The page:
|Publication number||US4542533 A|
|Application number||US 06/604,566|
|Publication date||Sep 17, 1985|
|Filing date||Apr 27, 1984|
|Priority date||Apr 27, 1984|
|Publication number||06604566, 604566, US 4542533 A, US 4542533A, US-A-4542533, US4542533 A, US4542533A|
|Inventors||James S. Parker|
|Original Assignee||General Electric Company|
|Export Citation||BiBTeX, EndNote, RefMan|
|Patent Citations (4), Referenced by (18), Classifications (7), Legal Events (6)|
|External Links: USPTO, USPTO Assignment, Espacenet|
This application is related in subject matter to the invention disclosed in application Ser. No. 06/501,685 filed June 6, 1983, now U.S. Pat. No. 4,498,191, by Terrence E. Rogers entitled "Digital Automatic Frequency Control with Tracking" and assigned to the assignee of this application. The disclosure of that application is incorporated herein by reference.
The present invention generally relates to electronic tuning systems which provide automatic frequency control (AFC) and, more particularly, to a microprocessor controlled phase locked loop (PLL) tuning system which provides an improved method of automatic frequency control for a television or similar type of tuner.
Microprocessor controlled tuning systems are being widely used in television receivers. One approach to such tuning systems is to use a microprocessor to control a PLL that corrects for drift in the local oscillator phase thereby insuring that the local oscillator is always precisely in phase with a fixed frequency crystal oscillator. A specific example of an electronic, mircroprocessor controlled television tuning system is disclosed in U.S. Pat. No. 4,280,140 issued to Peter C. Skerlos. In this system, AFC discriminator information is provided to the microprocessor for the generation of digital outputs for controlling stepwise tuning adjustments. This information is generated by a pair of window comparators, edge/direction comparator, and a vertical sync detector. When a channel is selected, the tuning system first synthesizes the correct frequency for that channel. Then the microprocessor first looks at the output of the edge/direction comparator to determine the direction of tuning. Once the proper tuning direction is determined by the edge/direction comparator, the microprocessor then steps the AFC tuning voltage in predetermined increments until the limit of the number of allowed steps for that particular channel is reached. When this limit is reached and no carrier is found, tuning is switched and the voltage stepping procedure is initiated again. For a detected carrier to be valid, the output of the window comparators should be high and the vertical sync detector should produce a train of 60 Hz pulses, indicating the presence of vertical sync information. Although one would expect the Skerlos system to work well, in the highly competitive television market the cost of implementing such a system is objectionable.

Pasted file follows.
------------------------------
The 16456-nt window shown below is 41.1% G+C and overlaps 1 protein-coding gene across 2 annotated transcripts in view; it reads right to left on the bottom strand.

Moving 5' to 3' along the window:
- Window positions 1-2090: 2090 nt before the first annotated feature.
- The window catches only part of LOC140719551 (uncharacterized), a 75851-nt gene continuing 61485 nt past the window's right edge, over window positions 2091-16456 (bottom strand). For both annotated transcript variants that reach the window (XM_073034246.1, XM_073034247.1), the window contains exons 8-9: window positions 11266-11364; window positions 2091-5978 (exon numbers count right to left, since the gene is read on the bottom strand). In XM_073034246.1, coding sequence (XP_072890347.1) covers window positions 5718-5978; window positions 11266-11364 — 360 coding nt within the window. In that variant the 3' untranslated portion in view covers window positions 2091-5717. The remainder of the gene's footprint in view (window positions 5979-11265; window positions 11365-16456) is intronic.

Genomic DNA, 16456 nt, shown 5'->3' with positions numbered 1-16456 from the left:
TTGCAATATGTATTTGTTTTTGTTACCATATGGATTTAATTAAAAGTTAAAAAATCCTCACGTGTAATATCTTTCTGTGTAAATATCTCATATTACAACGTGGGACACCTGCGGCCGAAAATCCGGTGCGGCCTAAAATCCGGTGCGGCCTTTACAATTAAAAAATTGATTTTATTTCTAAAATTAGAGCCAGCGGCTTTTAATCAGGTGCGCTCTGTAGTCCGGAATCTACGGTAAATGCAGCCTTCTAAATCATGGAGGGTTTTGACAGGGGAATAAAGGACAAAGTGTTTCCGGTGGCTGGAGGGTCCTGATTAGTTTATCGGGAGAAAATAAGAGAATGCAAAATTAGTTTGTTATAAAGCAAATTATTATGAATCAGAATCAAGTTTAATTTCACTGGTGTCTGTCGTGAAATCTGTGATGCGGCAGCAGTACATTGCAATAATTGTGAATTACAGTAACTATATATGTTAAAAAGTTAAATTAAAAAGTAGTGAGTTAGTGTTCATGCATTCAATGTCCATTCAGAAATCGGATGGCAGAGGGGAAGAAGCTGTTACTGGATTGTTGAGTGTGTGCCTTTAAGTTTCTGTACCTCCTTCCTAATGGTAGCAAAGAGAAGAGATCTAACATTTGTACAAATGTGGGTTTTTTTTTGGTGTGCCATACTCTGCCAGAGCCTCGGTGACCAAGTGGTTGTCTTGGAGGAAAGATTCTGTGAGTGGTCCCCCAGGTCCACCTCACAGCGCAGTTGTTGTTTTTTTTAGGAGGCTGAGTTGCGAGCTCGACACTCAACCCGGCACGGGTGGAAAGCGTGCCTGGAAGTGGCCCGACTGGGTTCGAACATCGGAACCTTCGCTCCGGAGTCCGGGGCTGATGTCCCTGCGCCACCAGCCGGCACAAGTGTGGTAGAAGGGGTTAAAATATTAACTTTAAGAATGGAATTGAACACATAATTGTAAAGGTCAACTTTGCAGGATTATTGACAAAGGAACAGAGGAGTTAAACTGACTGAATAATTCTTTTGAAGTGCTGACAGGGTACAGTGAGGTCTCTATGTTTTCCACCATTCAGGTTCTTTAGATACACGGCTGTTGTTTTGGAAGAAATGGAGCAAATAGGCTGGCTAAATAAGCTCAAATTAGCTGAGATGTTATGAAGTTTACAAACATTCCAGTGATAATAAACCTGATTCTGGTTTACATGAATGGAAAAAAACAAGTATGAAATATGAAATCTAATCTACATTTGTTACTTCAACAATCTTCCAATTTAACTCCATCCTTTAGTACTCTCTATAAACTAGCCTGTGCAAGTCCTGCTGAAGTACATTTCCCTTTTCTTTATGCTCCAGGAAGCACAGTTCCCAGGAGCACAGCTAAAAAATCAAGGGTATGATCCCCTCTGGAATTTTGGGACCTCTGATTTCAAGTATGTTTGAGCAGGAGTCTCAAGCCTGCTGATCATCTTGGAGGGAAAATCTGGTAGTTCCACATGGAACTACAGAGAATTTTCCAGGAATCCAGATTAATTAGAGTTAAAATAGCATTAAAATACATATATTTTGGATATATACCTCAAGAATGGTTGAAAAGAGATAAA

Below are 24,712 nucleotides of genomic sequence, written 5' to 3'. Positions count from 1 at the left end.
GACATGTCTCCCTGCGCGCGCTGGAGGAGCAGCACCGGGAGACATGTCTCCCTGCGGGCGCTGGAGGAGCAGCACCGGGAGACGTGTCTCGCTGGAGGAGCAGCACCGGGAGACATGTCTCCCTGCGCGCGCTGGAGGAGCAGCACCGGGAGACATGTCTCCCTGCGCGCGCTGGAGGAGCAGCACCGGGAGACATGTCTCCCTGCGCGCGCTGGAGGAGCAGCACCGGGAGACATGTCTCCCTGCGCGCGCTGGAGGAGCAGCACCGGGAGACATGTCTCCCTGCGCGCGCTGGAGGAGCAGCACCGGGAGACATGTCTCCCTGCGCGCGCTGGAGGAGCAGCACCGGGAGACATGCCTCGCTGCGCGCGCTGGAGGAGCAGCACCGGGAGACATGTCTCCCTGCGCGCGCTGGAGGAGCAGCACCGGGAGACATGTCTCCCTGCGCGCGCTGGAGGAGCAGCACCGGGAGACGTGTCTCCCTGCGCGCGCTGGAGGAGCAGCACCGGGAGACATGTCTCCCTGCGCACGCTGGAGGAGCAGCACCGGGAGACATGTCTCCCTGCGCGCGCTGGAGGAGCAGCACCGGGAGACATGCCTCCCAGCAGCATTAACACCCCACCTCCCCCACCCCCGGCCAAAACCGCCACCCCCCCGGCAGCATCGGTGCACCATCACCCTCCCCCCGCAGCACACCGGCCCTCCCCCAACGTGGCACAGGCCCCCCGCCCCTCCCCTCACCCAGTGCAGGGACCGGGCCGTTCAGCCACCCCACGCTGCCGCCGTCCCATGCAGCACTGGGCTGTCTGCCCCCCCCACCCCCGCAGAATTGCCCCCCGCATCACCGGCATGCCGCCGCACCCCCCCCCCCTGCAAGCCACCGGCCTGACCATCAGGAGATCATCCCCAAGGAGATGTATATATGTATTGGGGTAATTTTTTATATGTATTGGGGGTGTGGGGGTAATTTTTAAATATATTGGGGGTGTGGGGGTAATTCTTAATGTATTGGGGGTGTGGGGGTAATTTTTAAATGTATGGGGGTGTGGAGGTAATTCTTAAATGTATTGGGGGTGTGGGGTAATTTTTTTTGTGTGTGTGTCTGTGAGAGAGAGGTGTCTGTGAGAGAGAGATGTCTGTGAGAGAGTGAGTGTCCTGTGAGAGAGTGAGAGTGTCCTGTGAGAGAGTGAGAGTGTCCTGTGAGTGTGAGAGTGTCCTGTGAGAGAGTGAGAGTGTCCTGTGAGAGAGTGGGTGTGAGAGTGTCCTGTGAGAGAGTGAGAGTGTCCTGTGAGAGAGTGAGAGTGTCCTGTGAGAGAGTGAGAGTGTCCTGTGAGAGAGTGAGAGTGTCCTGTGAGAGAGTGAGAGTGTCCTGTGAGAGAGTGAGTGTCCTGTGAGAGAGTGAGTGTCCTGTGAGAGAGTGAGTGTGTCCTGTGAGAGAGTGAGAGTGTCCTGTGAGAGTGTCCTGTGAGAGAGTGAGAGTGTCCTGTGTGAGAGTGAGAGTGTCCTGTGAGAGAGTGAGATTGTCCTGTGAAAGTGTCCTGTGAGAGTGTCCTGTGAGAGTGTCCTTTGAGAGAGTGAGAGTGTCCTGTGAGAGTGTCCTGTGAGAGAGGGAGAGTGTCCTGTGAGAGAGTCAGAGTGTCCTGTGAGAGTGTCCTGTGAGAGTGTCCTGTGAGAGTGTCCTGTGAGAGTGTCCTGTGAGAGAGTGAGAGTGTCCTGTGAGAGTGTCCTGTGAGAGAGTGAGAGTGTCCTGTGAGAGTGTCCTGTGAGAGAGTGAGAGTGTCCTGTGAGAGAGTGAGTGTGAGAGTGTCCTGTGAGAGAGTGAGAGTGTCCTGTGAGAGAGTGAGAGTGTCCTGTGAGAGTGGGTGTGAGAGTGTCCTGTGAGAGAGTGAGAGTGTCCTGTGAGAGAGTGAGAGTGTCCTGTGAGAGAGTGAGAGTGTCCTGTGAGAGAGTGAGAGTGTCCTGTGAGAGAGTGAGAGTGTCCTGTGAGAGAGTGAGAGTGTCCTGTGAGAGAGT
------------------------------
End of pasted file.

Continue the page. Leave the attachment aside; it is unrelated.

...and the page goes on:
An alternative tuning system is disclosed in the above-referenced application Ser. No. 06/501,685 filed by Terrence E. Rogers uses a single detector whose threshold is controlled by the microprocessor for detecting the arrival at the proper frequency. More specifically, the mircroprocessor sends frequency data to the PLL. The PLL also receives a sample of the voltage controlled oscillator (VCO) located in the tuner and compares it with a crystal standard by dividing the VCO sample according to the frequency data and applying it to a phase detector whose other input is connected to a divided down crystal oscillator signal. The phase detector produces output pulses that vary in width and polarity as a function of whether the VCO signal is above or below the proper frequency and phase required by the frequency data. A loop filter converts the pulses into a varying d.c. voltage which in turn is used to control the VCO. A portion of the i.f. amplifier is arranged so that it can detect errors in the desired i.f. This automatic frequency control (AFC) detector is connected to an AFC comparator whose output is connected to the microprocessor. The output of the AFC comparator is a logic "1" if the carrier frequency is higher than the input data value and a logic "0" if the carrier frequency is lower than the input data value. The microprocessor has an offset control so that the exact value of voltage at which the AFC comparator switches from a logic "1" to a logic "0" can be controlled by the microprocessor.
It is an object of this invention to provide an improved automatic frequency control method which requires only one AFC detector reading and VCO adjustment to tune to the proper frequency.
It is another object of the invention to provide an AFC system which provides a faster response compared to the present AFC techniques which use an iterative procedure to search for the proper frequency.